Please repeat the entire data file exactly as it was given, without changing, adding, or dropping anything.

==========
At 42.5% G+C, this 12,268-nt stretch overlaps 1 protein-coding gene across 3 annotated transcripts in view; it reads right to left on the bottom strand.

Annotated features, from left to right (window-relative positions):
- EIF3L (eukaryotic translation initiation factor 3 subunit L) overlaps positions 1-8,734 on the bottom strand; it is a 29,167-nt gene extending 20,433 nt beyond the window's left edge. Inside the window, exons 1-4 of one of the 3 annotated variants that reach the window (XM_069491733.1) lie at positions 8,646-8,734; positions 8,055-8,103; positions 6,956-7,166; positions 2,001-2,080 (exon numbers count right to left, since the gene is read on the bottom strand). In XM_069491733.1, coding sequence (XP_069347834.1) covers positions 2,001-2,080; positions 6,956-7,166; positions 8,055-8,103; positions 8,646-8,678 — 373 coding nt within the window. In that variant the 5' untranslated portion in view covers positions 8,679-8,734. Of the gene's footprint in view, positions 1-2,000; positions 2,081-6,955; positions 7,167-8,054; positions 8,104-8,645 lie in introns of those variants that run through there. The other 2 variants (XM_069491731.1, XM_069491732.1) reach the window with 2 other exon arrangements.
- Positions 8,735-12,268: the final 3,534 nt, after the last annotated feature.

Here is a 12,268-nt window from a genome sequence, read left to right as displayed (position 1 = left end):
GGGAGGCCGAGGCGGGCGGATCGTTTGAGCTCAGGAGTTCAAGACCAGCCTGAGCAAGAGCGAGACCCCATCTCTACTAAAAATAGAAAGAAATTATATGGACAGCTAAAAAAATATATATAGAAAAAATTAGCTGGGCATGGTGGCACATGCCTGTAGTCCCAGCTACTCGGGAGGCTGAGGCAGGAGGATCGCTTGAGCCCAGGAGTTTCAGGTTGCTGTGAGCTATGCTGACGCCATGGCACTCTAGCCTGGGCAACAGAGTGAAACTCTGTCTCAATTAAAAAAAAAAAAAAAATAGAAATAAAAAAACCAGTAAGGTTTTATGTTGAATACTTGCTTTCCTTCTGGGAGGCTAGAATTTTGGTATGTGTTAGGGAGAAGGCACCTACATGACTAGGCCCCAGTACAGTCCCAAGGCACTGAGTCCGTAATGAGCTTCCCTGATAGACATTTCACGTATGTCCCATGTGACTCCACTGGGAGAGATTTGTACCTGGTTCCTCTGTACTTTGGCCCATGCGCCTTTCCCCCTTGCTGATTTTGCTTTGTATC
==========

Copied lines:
At 42.5% G+C, this 12,268-nt stretch overlaps 1 protein-coding gene across 3 annotated transcripts in view; it reads right to left on the bottom strand.

Annotated features, from left to right (window-relative positions):
- EIF3L (eukaryotic translation initiation factor 3 subunit L) overlaps positions 1-8,734 on the bottom strand; it is a 29,167-nt gene extending 20,433 nt beyond the window's left edge. Inside the window, exons 1-4 of one of the 3 annotated variants that reach the window (XM_069491733.1) lie at positions 8,646-8,734; positions 8,055-8,103; positions 6,956-7,166; positions 2,001-2,080 (exon numbers count right to left, since the gene is read on the bottom strand). In XM_069491733.1, coding sequence (XP_069347834.1) covers positions 2,001-2,080; positions 6,956-7,166; positions 8,055-8,103; positions 8,646-8,678 — 373 coding nt within the window. In that variant the 5' untranslated portion in view covers positions 8,679-8,734. Of the gene's footprint in view, positions 1-2,000; positions 2,081-6,955; positions 7,167-8,054; positions 8,104-8,645 lie in introns of those variants that run through there. The other 2 variants (XM_069491731.1, XM_069491732.1) reach the window with 2 other exon arrangements.
- Positions 8,735-12,268: the final 3,534 nt, after the last annotated feature.

Here is a 12,268-nt window from a genome sequence, read left to right as displayed (position 1 = left end):
GGGAGGCCGAGGCGGGCGGATCGTTTGAGCTCAGGAGTTCAAGACCAGCCTGAGCAAGAGCGAGACCCCATCTCTACTAAAAATAGAAAGAAATTATATGGACAGCTAAAAAAATATATATAGAAAAAATTAGCTGGGCATGGTGGCACATGCCTGTAGTCCCAGCTACTCGGGAGGCTGAGGCAGGAGGATCGCTTGAGCCCAGGAGTTTCAGGTTGCTGTGAGCTATGCTGACGCCATGGCACTCTAGCCTGGGCAACAGAGTGAAACTCTGTCTCAATTAAAAAAAAAAAAAAAATAGAAATAAAAAAACCAGTAAGGTTTTATGTTGAATACTTGCTTTCCTTCTGGGAGGCTAGAATTTTGGTATGTGTTAGGGAGAAGGCACCTACATGACTAGGCCCCAGTACAGTCCCAAGGCACTGAGTCCGTAATGAGCTTCCCTGATAGACATTTCACGTATGTCCCATGTGACTCCACTGGGAGAGATTTGTACCTGGTTCCTCTGTACTTTGGCCCATGCGCCTTTCCCCCTTGCTGATTTTGCTTTGTATC